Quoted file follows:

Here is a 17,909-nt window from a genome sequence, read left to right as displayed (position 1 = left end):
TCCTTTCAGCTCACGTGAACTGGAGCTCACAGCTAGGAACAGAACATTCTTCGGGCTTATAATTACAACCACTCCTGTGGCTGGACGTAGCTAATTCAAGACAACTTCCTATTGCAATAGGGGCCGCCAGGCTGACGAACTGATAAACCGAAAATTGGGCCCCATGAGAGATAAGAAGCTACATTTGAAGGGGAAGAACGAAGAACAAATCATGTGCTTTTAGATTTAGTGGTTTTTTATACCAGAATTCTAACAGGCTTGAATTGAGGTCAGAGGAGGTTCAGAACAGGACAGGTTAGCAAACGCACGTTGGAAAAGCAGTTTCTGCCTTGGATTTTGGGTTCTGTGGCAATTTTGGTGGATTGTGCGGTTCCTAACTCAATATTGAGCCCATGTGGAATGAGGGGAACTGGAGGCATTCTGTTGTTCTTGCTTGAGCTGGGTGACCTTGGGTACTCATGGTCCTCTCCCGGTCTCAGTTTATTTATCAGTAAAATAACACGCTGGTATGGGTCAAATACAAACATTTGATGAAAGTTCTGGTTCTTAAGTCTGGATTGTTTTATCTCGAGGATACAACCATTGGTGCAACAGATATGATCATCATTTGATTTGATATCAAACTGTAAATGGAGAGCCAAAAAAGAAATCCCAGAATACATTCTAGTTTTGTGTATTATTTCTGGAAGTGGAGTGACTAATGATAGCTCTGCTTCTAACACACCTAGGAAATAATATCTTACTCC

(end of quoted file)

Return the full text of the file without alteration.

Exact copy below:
Here is a 17,909-nt window from a genome sequence, read left to right as displayed (position 1 = left end):
TCCTTTCAGCTCACGTGAACTGGAGCTCACAGCTAGGAACAGAACATTCTTCGGGCTTATAATTACAACCACTCCTGTGGCTGGACGTAGCTAATTCAAGACAACTTCCTATTGCAATAGGGGCCGCCAGGCTGACGAACTGATAAACCGAAAATTGGGCCCCATGAGAGATAAGAAGCTACATTTGAAGGGGAAGAACGAAGAACAAATCATGTGCTTTTAGATTTAGTGGTTTTTTATACCAGAATTCTAACAGGCTTGAATTGAGGTCAGAGGAGGTTCAGAACAGGACAGGTTAGCAAACGCACGTTGGAAAAGCAGTTTCTGCCTTGGATTTTGGGTTCTGTGGCAATTTTGGTGGATTGTGCGGTTCCTAACTCAATATTGAGCCCATGTGGAATGAGGGGAACTGGAGGCATTCTGTTGTTCTTGCTTGAGCTGGGTGACCTTGGGTACTCATGGTCCTCTCCCGGTCTCAGTTTATTTATCAGTAAAATAACACGCTGGTATGGGTCAAATACAAACATTTGATGAAAGTTCTGGTTCTTAAGTCTGGATTGTTTTATCTCGAGGATACAACCATTGGTGCAACAGATATGATCATCATTTGATTTGATATCAAACTGTAAATGGAGAGCCAAAAAAGAAATCCCAGAATACATTCTAGTTTTGTGTATTATTTCTGGAAGTGGAGTGACTAATGATAGCTCTGCTTCTAACACACCTAGGAAATAATATCTTACTCC